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ABC/Charly (2006)
R&B maverick plays a career swansong ... Ike Turner

They say what goes round comes round and ignoring the darker side of Ike Turner's reputation, this 2002 North Sea Jazz Festival performance sees him returning to his early career big band revue format as a band leader, pianist and later as a guitarist. And little over 50 years on from when he first started, this come back show might not be his finest musical moment, but certainly presents a rounded view of his musical credentials and influences.

Recorded a year after his comeback Grammy award nominated 'Here & Now' album, the main body of the concert and the additional live concert footage draws on only three songs from the new album of which the instrumental boogie 'Baby's Got It' is easily the best, while 'I Need A Nuddin' employs a vague funky feel and isn't helped by Ike croaky baritone.

But as if to offer a sense of a topping and tailing of his career, he impresses on the historic 'Rocket 88' (reputedly the first de facto rock and roll record) and later brings out his latest statuesque partner/lead vocalist Audrey Madison, to duet with on a cover of 'I've Been Loving you To Long'.

And while Audrey certainly hasn't the same vocal range as Tina Turner she offers enough gusto and shares enough on stage sexual innuendo with Ike to seemingly whip the crowd into a frenzy. In spite of her occasional squeals and shouts Audrey acts as the perfect foil for Ike frazzled baritone. And as the number builds up to its climax, complete with pumping horns, and a brief Ernest Lane synth solo Ike takes his farewell bow, and for a moment you almost believe the emcee's shout of 'The Father of Rock & Roll'.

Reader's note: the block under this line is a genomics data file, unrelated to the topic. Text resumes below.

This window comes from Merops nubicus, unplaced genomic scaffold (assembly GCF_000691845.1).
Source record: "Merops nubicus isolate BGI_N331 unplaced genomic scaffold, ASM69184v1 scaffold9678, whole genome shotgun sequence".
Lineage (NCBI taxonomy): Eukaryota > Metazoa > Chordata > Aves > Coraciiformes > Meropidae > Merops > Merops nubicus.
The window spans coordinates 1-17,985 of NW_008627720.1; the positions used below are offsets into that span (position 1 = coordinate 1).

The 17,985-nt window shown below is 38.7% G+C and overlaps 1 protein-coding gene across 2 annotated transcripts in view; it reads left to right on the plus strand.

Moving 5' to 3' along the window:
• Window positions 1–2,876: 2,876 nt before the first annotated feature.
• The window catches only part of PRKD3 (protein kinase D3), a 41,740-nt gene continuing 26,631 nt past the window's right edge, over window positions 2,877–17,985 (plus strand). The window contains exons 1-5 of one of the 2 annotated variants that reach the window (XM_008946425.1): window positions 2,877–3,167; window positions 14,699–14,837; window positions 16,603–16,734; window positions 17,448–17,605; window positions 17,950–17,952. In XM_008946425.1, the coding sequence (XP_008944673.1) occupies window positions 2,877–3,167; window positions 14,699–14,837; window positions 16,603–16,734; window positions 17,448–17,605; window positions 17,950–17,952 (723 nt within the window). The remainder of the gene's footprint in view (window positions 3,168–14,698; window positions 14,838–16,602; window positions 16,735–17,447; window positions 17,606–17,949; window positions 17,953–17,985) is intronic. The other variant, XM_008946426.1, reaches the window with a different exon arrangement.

In fact it would be more accurate to label Ike 'the king rock & raunch', as he was never quite dispels sleaze quotient and that is a shame given his stellar musical career which is well amplified at the 2004 Memphis Heroes Award at which the likes of BB King, Little Milton and the seemingly indestructible Pinetop Perkins all extol the virtues of Ike's contribution to contemporary music.

Indeed the mixture of vintage concert footage, band member and tour manager interviews paint a picture of Ike as a hard working band leader. Ultimately the music just about triumphs over the sleaze but Ike does himself no favours with the frankly tacky performance by the latest version of the Ikettes at the Piazza Blues in Switzerland (1999). But then again this is a man who grew up on the inherent concept of old time r&b as entertainment, and if this is giving the people what they want then so be it.


Review by Pete Feenstra

***** Out of this world | **** Pretty damn fine |
*** OK, approach with caution unless you are a fan |
** Instant bargain bin fodder | * Ugly. Just ugly

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